VAUGHAN, Sir John (c.1575-1634), of Golden Grove, Llanfihangel Aberbythych, Carm.

Published in The History of Parliament: the House of Commons 1558-1603, ed. P.W. Hasler, 1981
Available from Boydell and Brewer



Family and Education

b. c.1575, 1st s. of Walter Vaughan by his 1st w. Mary, da. of Griffith Rice of Newton. educ. Jesus, Oxf. 1592, aged 17; I. Temple 1596. m. (1) Margaret, da. of Gelly Meyrick, 1s 1da.; (2) Jane, da. of Sir Thomas Palmer of Wengham, Kent, wid. of Sir William Meredith of Leeds, Kent, s.p. suc. fa. 1598. Kntd. 1599; cr. Baron Vaughan [I] 1621, Earl of Carbery [I] 1628.1

Offices Held

Bailiff, Carmarthen 1598, mayor 1603; j.p. Carm. aft. 1601; commr. oyer and terminer, S. Wales 1601; sheriff, Carm. Nov. 1604-Feb. 1606; bailiff, Kidwelly 1608; comptroller, Prince of Wales’s household 1618; commr. on moneys levied for Ireland, Carm. 1627; member, council in the marches of Wales 1633.2


Vaughan was heir to an estate estimated in 1601 at £800 a year; in George Owen’s list of Carmarthenshire generosi a year or so later he stood second only to Sir Thomas Jones of Abermarlais, and by the end of his life Golden Grove had outstripped Abermarlais in the Carmarthenshire hierarchy, the primacy of the Vaughans remaining unchallenged through most of the seventeenth century. Within a year of succeeding his father, Vaughan accompanied Essex on his ill-omened Irish campaign, and was knighted by him. The tradition that the Queen ‘disallowed’ the honour, and that it was again conferred by Lord Deputy St. John in 1617, is contradicted by the consistent use of the title until it was superseded by the peerage; it is likely that the 1617 knight was the ‘Captain Vaughan’ who spent his life in Ireland, as soldier, planter, privy councillor and Parliament man, until long after the Carmarthenshire Member’s peerage and even after his death.3

In 1601 Vaughan accused a fellow-magistrate in Star Chamber of ‘unlawful affection’ for recusants and affrays at the great sessions and Llandeilo market, and complained of the increase of popery in the area. These sound like defensive tactics, for the treason of Essex and his Welsh steward, Meyrick, made the latter’s son-in-law vulnerable. In 1601-2 Vaughan was charged, in two other Star Chamber suits, with conspiring with Sir Thomas Jones to cheat a lunatic out of his lands, and with procuring the conveyance of a guest’s patrimony by plying him with drink. But in the latter year he quarrelled with Jones over the manors of Hirfryn, Perfedd and Llandovery. These manors, once held by Abermarlais, had been granted by Elizabeth to their ancient lords the Audleys, and Lord Audley had conveyed them to Sir John’s father; Sir John now accused Sir Thomas before the Exchequer court of interference with his manorial rights.4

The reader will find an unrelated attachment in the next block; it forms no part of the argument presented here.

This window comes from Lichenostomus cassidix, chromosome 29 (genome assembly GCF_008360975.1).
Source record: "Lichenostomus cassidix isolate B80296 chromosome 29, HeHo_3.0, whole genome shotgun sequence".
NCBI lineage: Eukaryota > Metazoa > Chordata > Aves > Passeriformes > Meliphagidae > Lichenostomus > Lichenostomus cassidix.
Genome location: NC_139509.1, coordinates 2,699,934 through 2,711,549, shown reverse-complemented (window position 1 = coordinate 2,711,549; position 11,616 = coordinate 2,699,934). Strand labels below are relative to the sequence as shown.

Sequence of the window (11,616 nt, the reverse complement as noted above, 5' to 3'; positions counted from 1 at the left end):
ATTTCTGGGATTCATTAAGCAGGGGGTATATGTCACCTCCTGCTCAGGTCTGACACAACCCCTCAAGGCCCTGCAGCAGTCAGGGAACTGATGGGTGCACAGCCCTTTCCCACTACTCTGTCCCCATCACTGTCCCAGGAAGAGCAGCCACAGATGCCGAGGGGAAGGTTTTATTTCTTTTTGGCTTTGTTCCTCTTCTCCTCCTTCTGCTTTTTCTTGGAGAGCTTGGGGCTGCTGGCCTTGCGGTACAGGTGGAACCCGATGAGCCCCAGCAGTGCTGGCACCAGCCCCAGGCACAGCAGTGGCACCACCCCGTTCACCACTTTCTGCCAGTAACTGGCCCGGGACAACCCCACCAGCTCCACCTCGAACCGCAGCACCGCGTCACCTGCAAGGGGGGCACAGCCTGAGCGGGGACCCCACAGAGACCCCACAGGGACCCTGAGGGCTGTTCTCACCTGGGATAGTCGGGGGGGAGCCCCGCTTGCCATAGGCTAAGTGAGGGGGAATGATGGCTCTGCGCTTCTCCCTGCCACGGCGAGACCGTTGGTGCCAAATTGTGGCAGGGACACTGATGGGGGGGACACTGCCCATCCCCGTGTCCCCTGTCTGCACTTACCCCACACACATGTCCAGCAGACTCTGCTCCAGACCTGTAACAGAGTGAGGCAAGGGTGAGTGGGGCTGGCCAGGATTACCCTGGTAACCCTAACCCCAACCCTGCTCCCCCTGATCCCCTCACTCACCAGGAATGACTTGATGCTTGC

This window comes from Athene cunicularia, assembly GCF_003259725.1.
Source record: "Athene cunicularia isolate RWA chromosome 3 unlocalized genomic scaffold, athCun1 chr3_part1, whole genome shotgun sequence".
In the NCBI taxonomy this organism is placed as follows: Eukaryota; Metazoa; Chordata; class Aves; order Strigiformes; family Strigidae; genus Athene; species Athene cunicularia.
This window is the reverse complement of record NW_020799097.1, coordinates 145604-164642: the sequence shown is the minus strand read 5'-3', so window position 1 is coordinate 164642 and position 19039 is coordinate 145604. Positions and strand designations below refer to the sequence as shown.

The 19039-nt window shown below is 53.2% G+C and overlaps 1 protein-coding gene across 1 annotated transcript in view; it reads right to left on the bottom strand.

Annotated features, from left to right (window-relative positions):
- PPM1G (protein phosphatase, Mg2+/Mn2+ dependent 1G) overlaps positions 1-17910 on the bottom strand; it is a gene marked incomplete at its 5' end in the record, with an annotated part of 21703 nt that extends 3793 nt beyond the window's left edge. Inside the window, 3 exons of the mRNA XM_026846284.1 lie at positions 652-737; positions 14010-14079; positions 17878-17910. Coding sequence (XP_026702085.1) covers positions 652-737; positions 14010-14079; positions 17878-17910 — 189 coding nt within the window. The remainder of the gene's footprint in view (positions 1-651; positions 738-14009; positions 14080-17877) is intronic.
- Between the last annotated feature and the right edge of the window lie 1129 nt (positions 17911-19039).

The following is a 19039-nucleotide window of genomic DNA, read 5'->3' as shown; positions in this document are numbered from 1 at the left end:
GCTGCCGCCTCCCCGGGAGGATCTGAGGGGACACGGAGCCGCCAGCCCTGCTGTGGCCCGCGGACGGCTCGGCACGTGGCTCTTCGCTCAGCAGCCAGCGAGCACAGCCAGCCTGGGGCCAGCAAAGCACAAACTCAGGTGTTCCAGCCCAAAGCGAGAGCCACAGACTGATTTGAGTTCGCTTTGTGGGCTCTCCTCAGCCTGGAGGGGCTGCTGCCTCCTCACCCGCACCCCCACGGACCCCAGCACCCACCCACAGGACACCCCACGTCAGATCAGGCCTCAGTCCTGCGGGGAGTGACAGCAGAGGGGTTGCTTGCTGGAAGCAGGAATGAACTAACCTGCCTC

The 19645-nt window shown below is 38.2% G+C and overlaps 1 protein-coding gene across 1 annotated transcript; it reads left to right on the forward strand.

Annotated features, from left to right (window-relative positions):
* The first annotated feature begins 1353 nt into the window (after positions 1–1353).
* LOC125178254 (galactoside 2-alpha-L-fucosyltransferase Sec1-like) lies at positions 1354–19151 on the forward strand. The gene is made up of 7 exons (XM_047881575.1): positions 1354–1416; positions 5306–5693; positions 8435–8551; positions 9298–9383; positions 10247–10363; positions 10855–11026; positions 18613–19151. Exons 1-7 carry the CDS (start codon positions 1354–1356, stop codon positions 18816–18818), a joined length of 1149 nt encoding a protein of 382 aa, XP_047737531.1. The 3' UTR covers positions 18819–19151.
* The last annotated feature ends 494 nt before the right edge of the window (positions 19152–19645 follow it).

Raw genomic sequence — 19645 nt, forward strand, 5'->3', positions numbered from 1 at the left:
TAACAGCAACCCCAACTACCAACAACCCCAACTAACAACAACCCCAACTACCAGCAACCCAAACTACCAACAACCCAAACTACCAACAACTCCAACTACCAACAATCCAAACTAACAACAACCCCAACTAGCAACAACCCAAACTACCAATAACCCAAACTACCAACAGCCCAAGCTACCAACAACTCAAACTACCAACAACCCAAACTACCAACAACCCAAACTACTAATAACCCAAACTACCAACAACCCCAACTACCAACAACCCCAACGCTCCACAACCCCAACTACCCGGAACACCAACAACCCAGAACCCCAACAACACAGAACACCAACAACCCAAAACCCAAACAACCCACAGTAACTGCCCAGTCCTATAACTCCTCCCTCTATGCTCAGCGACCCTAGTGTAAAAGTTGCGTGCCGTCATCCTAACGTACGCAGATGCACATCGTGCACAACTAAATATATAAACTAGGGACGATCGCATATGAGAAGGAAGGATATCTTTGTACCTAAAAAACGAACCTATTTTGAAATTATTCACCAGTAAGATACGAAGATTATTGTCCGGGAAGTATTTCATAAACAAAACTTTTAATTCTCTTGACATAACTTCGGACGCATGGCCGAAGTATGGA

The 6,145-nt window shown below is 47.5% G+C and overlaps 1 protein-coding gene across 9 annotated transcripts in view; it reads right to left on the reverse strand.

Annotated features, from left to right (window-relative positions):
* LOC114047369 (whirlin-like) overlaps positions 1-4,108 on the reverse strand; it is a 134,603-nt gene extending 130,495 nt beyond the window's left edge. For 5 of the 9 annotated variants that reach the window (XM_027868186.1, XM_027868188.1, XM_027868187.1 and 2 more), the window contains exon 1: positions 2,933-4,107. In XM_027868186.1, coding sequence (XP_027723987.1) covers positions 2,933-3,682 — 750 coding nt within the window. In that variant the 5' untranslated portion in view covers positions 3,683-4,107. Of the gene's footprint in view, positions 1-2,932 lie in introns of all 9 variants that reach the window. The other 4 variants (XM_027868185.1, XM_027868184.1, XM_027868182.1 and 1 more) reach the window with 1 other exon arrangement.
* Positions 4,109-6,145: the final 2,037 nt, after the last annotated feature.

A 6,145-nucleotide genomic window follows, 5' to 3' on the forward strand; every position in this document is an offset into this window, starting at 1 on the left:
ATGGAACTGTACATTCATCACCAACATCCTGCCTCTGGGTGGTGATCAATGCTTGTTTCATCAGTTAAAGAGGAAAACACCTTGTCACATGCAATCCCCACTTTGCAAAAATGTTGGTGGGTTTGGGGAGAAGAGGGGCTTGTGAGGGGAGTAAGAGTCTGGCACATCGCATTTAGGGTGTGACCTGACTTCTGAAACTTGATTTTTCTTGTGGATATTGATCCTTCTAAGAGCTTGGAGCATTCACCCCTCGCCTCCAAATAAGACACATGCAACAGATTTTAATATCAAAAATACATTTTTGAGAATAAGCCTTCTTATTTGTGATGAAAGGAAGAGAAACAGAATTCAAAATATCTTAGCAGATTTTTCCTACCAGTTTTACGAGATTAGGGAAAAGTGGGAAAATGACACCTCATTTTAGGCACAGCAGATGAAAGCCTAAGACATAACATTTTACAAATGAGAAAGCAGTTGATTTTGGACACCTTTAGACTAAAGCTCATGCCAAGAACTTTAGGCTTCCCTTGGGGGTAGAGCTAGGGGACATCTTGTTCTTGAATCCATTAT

More perilous accusations arose out of the Essex conspiracy. The fact that a few weeks before the revolt Vaughan’s wife had conveyed her father’s plate and chattels to her husband’s house naturally aroused suspicion. He was even named among those present at the fateful meeting at Essex House where plans were laid, but a more credible account represents him as having ‘turned back’ on the way. At all events, before the end of February 1601 he was discharged ‘without bonds, indictment, arraignment or fine’. He assured Cecil that the charges against him had been made in revenge for his severity towards recusants. Before autumn he was settled at Golden Grove, acknowledging Cecil’s ‘favours’ and commending to him one of his many brothers, and in October he was entrusted with the raising of horse in Carmarthenshire to meet the Spanish landing in Ireland. In the same month he was elected knight of the shire for Carmarthenshire, which would have entitled him to sit on the main business committee for that Parliament (3 Nov.) and on the monopolies committee (23 Nov.). In the seventeenth century he was to obtain central office, and an Irish peerage. He died 6 May 1634.5

Ref Volumes: 1558-1603

Author: A.H.D.


  • 1. Trans. Cymmrod. Soc. 1963, pp. 105-12; Exchequer, ed. E. G. Jones (Univ. Wales Bd. of Celtic Studies, Hist. and Law ser. iv), 128-9; HMC Hatfield, viii. 32, 104.
  • 2. W. R. Williams, Parl. Hist. Wales, 44; Hist. Carm. ed Lloyd, iii. 467; Star Chamber, ed. Edwards (Univ. Wales Bd. of Celtic Studies, Hist. and Law ser. i), 51; C181/5; Trans. Cymmrod. Soc. loc. cit.; APC, xxxvi. 333; xli. 114.
  • 3. HMC Hatfield, viii, 82, 104; xi. 108; G. Owen, Desc. Wales, Desc. Pemb. ed. H. Owen, iii. 383; Hist. Carm. ii. 33; DWB, 995-6; Exchequer, ed. E. G. Jones 119; Somerville, Duchy, i. 643; CSP Ire. 1600-47, passim; CP.
  • 4. Star Chamber, ed. Edwards, 46, 51; Exchequer, ed. E. G. Jones, 128-9; CSP Dom. 1591-4, p. 363; Hist. Carm. i. 234.
  • 5. HMC Hatfield, xi. 82, 87, 107, 113, 126, 135, 160, 329; D’Ewes, 624, 649; CSP Dom. 1598-1601, p. 548; APC, xxxii. 282.